- The answer is yes? - The answer is yes.
- You know the Civil Liberties Union
has been listed as a front for and doing the work
of the communist party?
- Mr Chairman, this was 1932.
- Yeah, I know that was 1932.
Do you know that they since have been listed
as a front for and doing the work of the communist party?
- I do not know that they have been listed.
- You don't know they have been listed?
- I have heard that mentioned...
All right, Leo. Turn it off.
ZOUSMER: I need those three cans.
FRIENDLY: Has anybody read this book yet? It would be nice
if this guy isn't actually a commie.
WILLIAMS: I wanna read the book.
WERSHBA: I hear you, boss.
I'll put it on a kinescope. Push through to the end.
FRIENDLY: Palmer, cut it at 2:30.
ZOUSMER: I prefer it one on each end, let it run through.
I think it'd be more powerful. Cut Kennedy, shorten the piece.
FRIENDLY: Joe, file it for me. I'll see the Mundt piece later.
MURROW: Are we gonna make it, Fred?
FRIENDLY: We lost the telecine, but we'll make it.
Did you finish your closing piece?
MURROW: It's Shakespeare.
FRIENDLY: Write your closing.
WERSHBA: My argument was,
if you just show the images of McCarthy,
it doesn't make any difference.
If you agree with him, you're gonna hate it.
If you don't, you'll love it.
Maybe they should wait till they get more footage.
I don't think we can take that chance.
See, we've gotta hit McCarthy before he comes after Ed.
The blue one.
Well, they haven't gone after the Alsops or Herb Block.
the Alsops and Herb Block didn't work
for the Institute of International Education in 1934.
Then I guess it's time.
I didn't think I was. Hm.
I don't know why. I was in the office on Friday.
And I answered the phone, and it was Howard calling from London.
And he asked what was going on with McCarthy.
And before I answered him
I turned and looked over my shoulder
to see who was listening.
And who was listening?
See you at the office.
Hey, your ring.
Name me another wife
who reminds her husband to take off
his wedding ring before he goes to the office.
NATALIE: Excuse me, Mr Friendly. Mr Murrow?
Uh, Mr Paley's on the line for you.
Maybe he wants to reimburse us for those ads.
Ah, you'd like that. I would like that.
This is Ed.
PALEY: There s a Knickerbocker game tonight.
I've got front row seats. Are you interested?
I'm a little busy bringing down the network tonight, Bill.
Is that tonight?
We're covered, Bill.
I'm with you today, Ed,
and I'm with you tomorrow.
Do you know the timing on this first piece?
SIMON: You have the wrong extension.
Can we hold all the calls, please, Simon?
All the calls till after the show, thank you.
MACK: You fellas awake down there?
What are we, 20?
FRIENDLY: 30 seconds.
INDISTINCT CHATTER OVER TV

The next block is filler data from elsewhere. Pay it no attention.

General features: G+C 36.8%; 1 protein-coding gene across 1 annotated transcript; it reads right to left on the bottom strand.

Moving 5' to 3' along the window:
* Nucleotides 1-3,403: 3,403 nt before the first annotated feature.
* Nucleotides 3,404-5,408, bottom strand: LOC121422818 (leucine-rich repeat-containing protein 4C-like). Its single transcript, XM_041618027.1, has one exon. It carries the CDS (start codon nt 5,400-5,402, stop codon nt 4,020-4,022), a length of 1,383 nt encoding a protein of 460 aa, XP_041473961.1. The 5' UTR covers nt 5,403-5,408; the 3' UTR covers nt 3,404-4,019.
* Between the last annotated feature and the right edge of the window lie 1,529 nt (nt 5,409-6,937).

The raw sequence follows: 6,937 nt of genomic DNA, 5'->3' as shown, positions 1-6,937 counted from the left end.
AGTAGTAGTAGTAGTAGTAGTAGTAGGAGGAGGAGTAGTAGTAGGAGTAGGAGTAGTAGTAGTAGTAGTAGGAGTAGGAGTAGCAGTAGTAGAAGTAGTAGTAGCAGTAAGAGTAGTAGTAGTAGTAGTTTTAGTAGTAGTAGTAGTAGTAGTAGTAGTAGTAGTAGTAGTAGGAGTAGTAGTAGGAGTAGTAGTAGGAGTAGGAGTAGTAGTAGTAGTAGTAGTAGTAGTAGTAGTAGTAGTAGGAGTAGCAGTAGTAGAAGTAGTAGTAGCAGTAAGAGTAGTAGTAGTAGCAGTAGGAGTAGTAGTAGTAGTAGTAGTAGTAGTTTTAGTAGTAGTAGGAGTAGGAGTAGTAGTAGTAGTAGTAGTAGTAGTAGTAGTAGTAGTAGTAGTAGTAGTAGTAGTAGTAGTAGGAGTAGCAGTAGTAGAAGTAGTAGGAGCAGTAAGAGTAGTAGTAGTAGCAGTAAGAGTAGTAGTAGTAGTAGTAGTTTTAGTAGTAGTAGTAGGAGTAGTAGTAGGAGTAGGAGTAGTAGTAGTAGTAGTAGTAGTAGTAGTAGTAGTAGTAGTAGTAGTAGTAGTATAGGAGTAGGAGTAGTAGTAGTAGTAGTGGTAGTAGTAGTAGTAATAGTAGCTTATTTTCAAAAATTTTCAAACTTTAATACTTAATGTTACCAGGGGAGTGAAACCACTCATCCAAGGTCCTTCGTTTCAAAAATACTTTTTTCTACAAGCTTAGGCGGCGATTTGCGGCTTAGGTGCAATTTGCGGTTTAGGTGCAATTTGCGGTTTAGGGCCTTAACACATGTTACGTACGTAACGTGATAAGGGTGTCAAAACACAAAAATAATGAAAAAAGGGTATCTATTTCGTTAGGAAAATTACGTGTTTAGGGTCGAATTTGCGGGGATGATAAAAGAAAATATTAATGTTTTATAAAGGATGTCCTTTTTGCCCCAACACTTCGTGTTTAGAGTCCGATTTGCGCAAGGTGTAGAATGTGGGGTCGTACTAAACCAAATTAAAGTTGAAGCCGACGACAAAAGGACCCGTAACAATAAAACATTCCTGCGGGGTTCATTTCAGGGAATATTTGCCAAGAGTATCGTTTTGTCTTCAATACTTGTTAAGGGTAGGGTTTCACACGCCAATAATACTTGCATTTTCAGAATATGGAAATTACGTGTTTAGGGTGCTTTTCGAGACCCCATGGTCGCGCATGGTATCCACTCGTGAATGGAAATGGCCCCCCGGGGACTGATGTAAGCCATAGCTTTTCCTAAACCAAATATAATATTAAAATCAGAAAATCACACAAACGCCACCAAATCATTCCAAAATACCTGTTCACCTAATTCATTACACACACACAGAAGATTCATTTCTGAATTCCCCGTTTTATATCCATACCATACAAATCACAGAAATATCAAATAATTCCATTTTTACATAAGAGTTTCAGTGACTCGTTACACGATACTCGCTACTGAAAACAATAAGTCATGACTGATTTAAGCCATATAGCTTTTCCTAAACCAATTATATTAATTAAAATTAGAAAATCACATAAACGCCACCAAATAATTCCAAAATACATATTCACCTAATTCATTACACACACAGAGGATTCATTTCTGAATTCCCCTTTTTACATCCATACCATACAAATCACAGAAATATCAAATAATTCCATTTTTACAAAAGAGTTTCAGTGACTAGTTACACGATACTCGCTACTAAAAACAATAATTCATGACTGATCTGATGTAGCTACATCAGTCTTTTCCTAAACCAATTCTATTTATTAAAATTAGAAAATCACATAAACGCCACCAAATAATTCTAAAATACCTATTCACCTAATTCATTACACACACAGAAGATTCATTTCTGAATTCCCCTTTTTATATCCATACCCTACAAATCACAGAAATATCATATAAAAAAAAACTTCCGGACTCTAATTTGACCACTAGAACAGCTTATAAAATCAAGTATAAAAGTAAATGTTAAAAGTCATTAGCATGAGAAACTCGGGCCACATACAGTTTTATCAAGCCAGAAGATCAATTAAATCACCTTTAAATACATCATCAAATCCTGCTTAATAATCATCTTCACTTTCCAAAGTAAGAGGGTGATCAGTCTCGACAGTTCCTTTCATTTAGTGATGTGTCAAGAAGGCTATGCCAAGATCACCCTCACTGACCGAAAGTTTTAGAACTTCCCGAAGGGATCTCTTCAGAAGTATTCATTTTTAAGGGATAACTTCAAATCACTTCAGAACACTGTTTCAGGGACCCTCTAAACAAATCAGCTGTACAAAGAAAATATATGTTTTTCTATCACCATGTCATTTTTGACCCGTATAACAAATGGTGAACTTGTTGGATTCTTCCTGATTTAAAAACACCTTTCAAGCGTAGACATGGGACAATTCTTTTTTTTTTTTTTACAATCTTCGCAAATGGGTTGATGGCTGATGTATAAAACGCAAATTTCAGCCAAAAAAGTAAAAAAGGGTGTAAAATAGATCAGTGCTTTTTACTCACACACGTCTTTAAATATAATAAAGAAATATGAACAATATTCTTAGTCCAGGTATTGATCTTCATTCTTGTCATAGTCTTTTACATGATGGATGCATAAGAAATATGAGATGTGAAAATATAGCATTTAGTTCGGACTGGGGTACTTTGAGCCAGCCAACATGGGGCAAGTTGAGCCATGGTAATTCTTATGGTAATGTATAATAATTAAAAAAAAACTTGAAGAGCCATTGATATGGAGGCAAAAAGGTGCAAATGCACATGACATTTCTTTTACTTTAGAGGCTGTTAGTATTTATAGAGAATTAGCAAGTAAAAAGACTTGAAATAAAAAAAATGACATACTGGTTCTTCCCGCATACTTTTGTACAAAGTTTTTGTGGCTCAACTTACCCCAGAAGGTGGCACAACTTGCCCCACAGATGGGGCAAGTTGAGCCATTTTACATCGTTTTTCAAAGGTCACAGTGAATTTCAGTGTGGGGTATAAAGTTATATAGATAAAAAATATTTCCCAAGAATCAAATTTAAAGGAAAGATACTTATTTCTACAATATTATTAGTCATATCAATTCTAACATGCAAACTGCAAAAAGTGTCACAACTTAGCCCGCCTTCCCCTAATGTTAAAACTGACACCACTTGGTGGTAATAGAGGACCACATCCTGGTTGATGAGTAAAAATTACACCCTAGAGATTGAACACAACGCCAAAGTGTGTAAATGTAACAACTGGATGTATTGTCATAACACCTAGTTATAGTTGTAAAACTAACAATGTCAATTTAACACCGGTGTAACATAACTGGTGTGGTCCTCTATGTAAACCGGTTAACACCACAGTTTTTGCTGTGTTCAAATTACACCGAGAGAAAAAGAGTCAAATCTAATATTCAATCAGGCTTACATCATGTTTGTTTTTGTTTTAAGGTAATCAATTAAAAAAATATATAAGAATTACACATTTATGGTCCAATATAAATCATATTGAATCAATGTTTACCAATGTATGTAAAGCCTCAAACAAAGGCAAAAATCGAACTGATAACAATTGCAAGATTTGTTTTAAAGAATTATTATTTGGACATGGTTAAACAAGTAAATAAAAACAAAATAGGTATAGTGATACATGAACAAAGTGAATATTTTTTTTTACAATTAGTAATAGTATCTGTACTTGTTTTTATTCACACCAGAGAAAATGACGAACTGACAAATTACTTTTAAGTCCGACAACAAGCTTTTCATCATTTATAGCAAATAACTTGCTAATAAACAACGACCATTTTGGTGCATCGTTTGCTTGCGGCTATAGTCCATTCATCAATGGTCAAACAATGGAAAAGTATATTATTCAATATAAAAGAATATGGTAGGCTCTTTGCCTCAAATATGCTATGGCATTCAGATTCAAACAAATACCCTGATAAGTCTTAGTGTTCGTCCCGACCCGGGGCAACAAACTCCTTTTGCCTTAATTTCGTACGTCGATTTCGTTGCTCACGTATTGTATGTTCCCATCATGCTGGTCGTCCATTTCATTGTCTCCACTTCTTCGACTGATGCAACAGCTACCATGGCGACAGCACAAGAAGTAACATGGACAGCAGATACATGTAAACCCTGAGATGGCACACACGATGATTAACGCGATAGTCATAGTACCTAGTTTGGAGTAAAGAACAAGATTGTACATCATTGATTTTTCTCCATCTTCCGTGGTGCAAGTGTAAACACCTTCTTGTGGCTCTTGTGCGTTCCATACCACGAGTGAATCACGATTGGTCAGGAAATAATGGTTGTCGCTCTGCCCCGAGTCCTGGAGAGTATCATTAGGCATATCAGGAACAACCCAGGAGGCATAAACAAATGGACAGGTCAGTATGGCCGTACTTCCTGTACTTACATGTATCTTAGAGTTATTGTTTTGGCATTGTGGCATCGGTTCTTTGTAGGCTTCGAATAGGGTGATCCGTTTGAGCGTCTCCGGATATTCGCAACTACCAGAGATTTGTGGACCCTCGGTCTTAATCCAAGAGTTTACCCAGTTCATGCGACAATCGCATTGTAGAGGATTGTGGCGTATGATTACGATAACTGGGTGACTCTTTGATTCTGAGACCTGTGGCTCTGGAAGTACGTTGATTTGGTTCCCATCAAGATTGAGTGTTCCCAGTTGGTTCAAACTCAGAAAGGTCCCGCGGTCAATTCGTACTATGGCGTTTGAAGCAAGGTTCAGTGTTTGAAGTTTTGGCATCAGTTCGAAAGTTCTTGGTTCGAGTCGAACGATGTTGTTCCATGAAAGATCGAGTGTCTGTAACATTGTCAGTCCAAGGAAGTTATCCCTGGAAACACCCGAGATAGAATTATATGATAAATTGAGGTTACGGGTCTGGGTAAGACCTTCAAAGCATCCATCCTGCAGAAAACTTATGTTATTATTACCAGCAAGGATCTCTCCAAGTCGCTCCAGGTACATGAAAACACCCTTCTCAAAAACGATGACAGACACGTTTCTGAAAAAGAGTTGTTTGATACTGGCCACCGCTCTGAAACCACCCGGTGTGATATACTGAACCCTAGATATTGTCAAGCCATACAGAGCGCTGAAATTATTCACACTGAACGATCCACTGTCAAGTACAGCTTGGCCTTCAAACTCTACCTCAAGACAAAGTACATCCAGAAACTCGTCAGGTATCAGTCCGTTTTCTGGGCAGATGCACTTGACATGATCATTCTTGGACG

FRIENDLY: Ten seconds.
FRIENDLY: Five, four,
ZOUSMER: And pan, camera one.
Because a report
on Senator McCarthy is, by definition, controversial,
we want to say exactly what we mean to say
and request your permission to read from a script
whatever remarks Murrow and Friendly may make.
If the Senator feels that we have done violence
to his words or pictures,
and desires, so to speak, to answer himself,
an opportunity will be afforded him on this programme.
Our working thesis tonight is this quotation:
"If this fight against communism has made a fight
"between America's two great political parties,
"the American people know that one of these parties will be destroyed.
"And the Republic cannot endure very long
"as a one-party system."
We applaud that statement,
and we think Senator McCarthy ought to.
He said it 17 months ago in Milwaukee.
MCCARTHY (OVER SPEAKERS): The American people realise that this cannot be made
a fight between America's two great political parties.
If this fight against communism is made a fight
against America's two great political parties,
the American people know
that one of those parties will be destroyed,
and the Republic can't endure very long
as a one-party system.
MURROW: On one thing,
the Senator has been consistent.
Often operating as a one-man committee,
he has travelled far, interviewed many,
Accused civilian and military leaders
of the past administration of a great conspiracy
to turn over the country to communism.
MCCARTHY: Well, may I say that I was extremely shocked
when I heard that Secretary Stevens
told two army officers that they...
had to take part in the cover-up
of those who promoted and coddled communists.
As I read his statement, I, uh...
thought of that quotation,
"On what meat doth this our Caesar feed?"
MCCARTHY: The question is, did the Civil Liberties Union
supply you with an attorney?
HARRIS: They did supply an attorney.
-The answer is yes?
- The answer is yes.
- Do you think this book did considerable harm,
by an expression of the views contained in it?
- The sale of that book was so abysmally small,
it was so unsuccessful,
that a question of its influence, uh...
Really, you can go back to the publisher.
You'll see it was one of the most unsuccessful books
he ever put out.
He's still sorry about it, just as I am.
- I think that's a compliment to American intelligence...
..I'll say that.
The Reed Harris hearing demonstrates
one of the Senator's techniques.
Twice he said,
"The American Civil Liberties Union was listed
"as a subversive front."
The Attorney General's list does not and never has